We just returned from Charleston where we spent the last three days at the Spoleto Festival, www.spoletousa.org. In that short time we saw an opera, two chamber music programs, one piano concerto, two plays, and more. It was a wonderful experience.
The opera, Faustus, The Last Night, was interesting. The French composer, Pascal Dusapin, put a contemporary twist on the old story: Faustus was not redeemed but rather condemned to spend eternity in nothingness. The singers were gifted, the set marvelous, but the overall effect of the music and mood was strange and bleak. We knew the truth—the alternative to eternal damnation—but how many in the audience did not? I prayed that God would use the questions raised by Faustus to bring people who do not yet know the truth closer to Himself.
We attended two programs of chamber music at the historic Dock Street Theater. The funny and charming Charles Wadsworth, an artistic director of Spoleto, emceed and performed two pieces with other musicians. Each ensemble was fabulous—it was hard to choose a favorite. The musicians included: Courtenay Budd, soprano; Chee-Yun, violin; Andres Diaz (cello); Wendy Chen, piano; Tara Helen O’Connor, flute; Todd Palmer, clarinet; Catrin Finch, harp; and the St. Lawrence String Quartet.
We also enjoyed Intermezzo I, in which pianist Andrew Von Oeyen, who looks like Brad Pitt, conducted members of the Ginn Resorts Spoleto Festival USA Orchestra in Kurt Weill’s Kleine Dreigroschenmusik and Beethoven’s Piano Concerto No. 1.
We saw a comedy called The Constant Wife by Somerset Maugham, produced by the Gate Theatre in Dublin. We laughed throughout the whole piece. Set in London in 1930, the beautiful, charming, intelligent, and witty Constance puts her husband in his place after he has an affair with her close friend. The play is actually a sad commentary on the state of marriage in upper class London then (and some might argue, anywhere now). But the dialogue is so witty and well-done that we laughed and laughed. We thoroughly enjoyed it.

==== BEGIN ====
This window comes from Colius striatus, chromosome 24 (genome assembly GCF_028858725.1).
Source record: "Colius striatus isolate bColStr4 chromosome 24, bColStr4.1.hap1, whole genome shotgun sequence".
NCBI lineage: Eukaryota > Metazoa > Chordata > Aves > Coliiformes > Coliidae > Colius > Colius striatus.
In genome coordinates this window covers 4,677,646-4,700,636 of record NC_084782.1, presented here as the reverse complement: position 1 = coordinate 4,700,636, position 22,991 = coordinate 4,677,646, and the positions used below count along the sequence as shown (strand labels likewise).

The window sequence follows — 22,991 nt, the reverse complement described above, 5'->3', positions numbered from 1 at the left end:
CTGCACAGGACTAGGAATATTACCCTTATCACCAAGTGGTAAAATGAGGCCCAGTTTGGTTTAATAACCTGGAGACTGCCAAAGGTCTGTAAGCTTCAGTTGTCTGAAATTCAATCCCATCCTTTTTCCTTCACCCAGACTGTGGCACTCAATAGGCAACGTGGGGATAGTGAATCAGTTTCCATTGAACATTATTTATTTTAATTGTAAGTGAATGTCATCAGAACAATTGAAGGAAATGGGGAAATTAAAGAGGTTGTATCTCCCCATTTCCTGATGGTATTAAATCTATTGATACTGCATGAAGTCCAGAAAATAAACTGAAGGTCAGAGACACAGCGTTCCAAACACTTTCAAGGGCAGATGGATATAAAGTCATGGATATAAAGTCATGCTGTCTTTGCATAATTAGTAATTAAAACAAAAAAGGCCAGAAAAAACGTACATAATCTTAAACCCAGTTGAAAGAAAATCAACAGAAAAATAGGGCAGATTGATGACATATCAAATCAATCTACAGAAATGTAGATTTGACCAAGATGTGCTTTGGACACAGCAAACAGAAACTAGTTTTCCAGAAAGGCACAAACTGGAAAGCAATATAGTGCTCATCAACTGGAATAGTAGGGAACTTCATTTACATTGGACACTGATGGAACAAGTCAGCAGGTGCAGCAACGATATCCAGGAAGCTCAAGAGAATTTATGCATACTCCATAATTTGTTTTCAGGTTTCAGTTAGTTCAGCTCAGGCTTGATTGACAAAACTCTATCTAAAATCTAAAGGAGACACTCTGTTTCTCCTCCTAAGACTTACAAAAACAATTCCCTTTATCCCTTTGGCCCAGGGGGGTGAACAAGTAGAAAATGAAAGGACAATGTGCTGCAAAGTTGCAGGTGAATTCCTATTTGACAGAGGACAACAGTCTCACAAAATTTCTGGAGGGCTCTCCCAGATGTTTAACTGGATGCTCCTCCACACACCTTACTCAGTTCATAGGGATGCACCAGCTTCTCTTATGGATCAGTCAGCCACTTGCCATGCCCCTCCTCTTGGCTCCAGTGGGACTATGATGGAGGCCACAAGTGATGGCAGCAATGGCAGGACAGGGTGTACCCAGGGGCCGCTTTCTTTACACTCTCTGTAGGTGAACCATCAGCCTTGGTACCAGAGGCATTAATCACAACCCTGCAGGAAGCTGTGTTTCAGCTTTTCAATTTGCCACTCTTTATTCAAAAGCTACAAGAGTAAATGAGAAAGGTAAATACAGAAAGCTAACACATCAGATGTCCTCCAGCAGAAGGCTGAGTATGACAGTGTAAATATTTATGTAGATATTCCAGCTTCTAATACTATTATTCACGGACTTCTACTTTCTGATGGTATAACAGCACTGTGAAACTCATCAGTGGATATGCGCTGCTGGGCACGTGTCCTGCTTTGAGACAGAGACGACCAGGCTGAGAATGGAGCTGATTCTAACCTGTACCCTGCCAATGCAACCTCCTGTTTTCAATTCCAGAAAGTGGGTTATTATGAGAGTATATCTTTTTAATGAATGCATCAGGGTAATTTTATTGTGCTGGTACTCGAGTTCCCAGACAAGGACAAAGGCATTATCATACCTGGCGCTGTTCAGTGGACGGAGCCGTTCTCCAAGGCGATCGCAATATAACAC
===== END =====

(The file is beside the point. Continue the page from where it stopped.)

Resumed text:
Before that, we sat in on “Conversations With…”, an on-stage interview conducted by Martha Teichner, Emmy award-winning CBS News correspondent. She spoke with the director of The Constant Wife and the producer of the Gate Theater. We learned a lot about the history of Irish theater as well as about the play. For example the costume designer for The Constant Wife was a couturier with several designers in Paris, which explains why the costumes were so gorgeous that I wanted them all.
We also saw Thomas Ward’s play, Keeping Watch, for the second time. It’s a funny, poignant, and surprising Southern drama. Ward won CiTA’s 2006 National Playwriting Competition for Keeping Watch. We saw the world premiere last year at Tom Key’s Theatrical Outfit in Atlanta. This production, with its cast comprised of College of Charleston alumni, was good too.
After I bought appropriate footwear, we enjoyed walking through the streets of historic Charleston, browsing through the outdoor market with its basket weavers and other vendors, and eating fresh seafood. At Magnolia’s, a white tablecloth kind of place, I ate every bit of my shrimp and grits, after sharing the fried green tomatoes appetizer. At Poogan’s Porch, a more casual café, I had a yummy Shrimp PoBoy, finally abandoning the bread all together to concentrate on the shrimp covered with Cajun remoulade.
Yesterday morning, just before we left town, we walked across the street from our hotel, the historic Francis Marion on King Street, to the Spoleto artist market. We wandered through the park, stopping to look at booths filled mostly with lowcountry landscapes and other regional art. We came upon Elaine Berlin, whose art was chosen for the festival poster. Her work is abstract and filled with color and vibrancy. It drew us both. To celebrate our wonderful time at Spoleto, we bought a small piece of Elaine’s for a certain small piece of wall in our home that’s not already covered with something.
We’re already planning our trip to Spoleto next year. Although I don’t think it could top my first experience my husband, a veteran attender, says it can. I believe him.